Safe and Sound

Escambia County Bank

Flomaton, AL
4
Star Rating
Flomaton, AL-based Escambia County Bank is an FDIC-insured bank started in 1924. Regulatory filings show the bank having equity of $11.1 million on $72.4 million in assets, as of December 31, 2017.

With 19 full-time employees, the bank holds loans and leases worth $24.8 million, including real estate loans of $14.5 million. U.S. bank customers currently have $61.1 million in deposits with the bank.

Overall, Bankrate believes that, as of December 31, 2017, Escambia County Bank exhibited a good condition, earning 4 out of 5 stars for safety and soundness. Here's an analysis of how the bank fared on the three important criteria Bankrate used to score U.S. banks.

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THE INSTITUTION'S SCORE

Capital Score

Capital works as a cushion against losses and provides protection for account holders when a bank is experiencing financial trouble. Therefore, when it comes to measuring an an institution's financial resilience, capital is useful. When looking at safety and soundness, the more capital, the better.

Escambia County Bank exceeded the national average of 13.13 points on our test to measure capital adequacy, racking up 22 out of a possible 30 points.

One widely followed measure of this buffer is a bank's Tier 1 capital ratio. Escambia County Bank's Tier 1 capital ratio was 34.47 percent, higher than the 6 percent level considered adequate by regulators, and above the national average of 25.65 percent. The higher the capital ratio, the better the bank will be able to weather economic downturns.

Overall, Escambia County Bank held equity amounting to 15.39 percent of its assets, which exceeded the national average of 12.03 percent.

Asset Quality Score

This test is intended to estimate how the bank's capitalization and allocated loan loss reserves could be affected by problem assets, such as unpaid mortgages.

A bank with lots of these types of assets could eventually be required to use capital to cover losses, shrinking its buffer of equity. Many of those assets are also likely to be in non-accrual status and no longer earning money, pushing down earnings and elevating the chances of a failure in the future.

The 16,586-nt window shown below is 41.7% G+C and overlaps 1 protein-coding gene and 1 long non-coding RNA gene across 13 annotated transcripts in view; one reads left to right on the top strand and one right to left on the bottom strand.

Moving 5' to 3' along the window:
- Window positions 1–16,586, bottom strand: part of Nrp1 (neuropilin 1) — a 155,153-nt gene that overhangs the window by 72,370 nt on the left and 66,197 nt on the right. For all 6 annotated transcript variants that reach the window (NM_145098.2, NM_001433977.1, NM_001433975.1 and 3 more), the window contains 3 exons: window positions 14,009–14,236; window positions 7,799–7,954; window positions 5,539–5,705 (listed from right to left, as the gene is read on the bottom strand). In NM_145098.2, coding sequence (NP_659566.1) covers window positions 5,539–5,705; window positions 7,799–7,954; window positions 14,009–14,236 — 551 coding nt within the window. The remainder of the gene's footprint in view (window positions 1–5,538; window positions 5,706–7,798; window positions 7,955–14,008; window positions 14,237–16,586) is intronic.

Escambia County Bank scored 40 out of a possible 40 points on Bankrate's test of asset quality, above the national average of 37.49.

The percentage of problem assets a bank holds compared to its total assets is a widely used indicator of asset quality.As of December 31, 2017, 2.66 percent of Escambia County Bank's loans were noncurrent, meaning they were more than 90 days past due or were in non-accrual status. That's above the national average of 1.01 percent.

Banks keep a reserve known as an "allowance for loan and lease losses" to deal with problem assets . How large that reserve is can be a useful indicator when evaluating a bank's ability to manage problem assets, especially when compared to the total amount of problematic loans. Unfortunately, the FDIC did not provide information on Escambia County Bank's loan loss allowance in its most recent filings.

Earnings score

How profitable a bank is has an effect on its long-term survivability. A bank can retain its earnings, increasing its capital cushion, or use them to deal with problematic loans, potentially making the bank more resilient in tough times. Banks that are losing money, however, are less able to do those things.

On Bankrate's earnings test, Escambia County Bank scored 6 out of a possible 30, less than the national average of 15.12.

One key measure of a bank's earnings is return on equity, or net income (essentially profit) divided by the total amount of equity. The most recent annualized quarterly return on equity for Escambia County Bank was 2.11 percent, below the national average of 8.10 percent.

For the twelve months ended December 31, 2017, the bank earned net income of $236,000 on total equity of $11.1 million. The bank reported an annualized return on average assets, or ROA, of 0.32 percent, below the 1 percent deemed satisfactory in accordance with industry standards and below the average for U.S. banks of 1.00 percent.

WHAT IS SAFE & SOUND?

Bankrate.com's Safe & Sound Ratings provide a star rating system to evaluate the current financial status of financial institutions. The information gathered about banks, credit unions and thrifts is updated as set forth in the Terms of Use of Safe & Sound Ratings and Reports. The Safe & Sound Ratings information is grouped by categories of banks, thrifts and credit unions.

Scoring methodology

Bankrate.com evaluates the financial condition of institutions and assigns a one- to five-star rating for each with five stars representing the highest rating. Institutions with satisfactory performance will generally receive a rating of three or more stars. The majority of institutions fall into the three- to four-star range. An institution with an "NR" rating may be too new to rate or may have limited the publicly available information in their regulatory filings. The "NR" is not an indication of financial strength or weakness. The Safe & Sound rating is believed to be reliable, but the information is not guaranteed. In addition, events since the information was collected may have altered the institution's financial condition.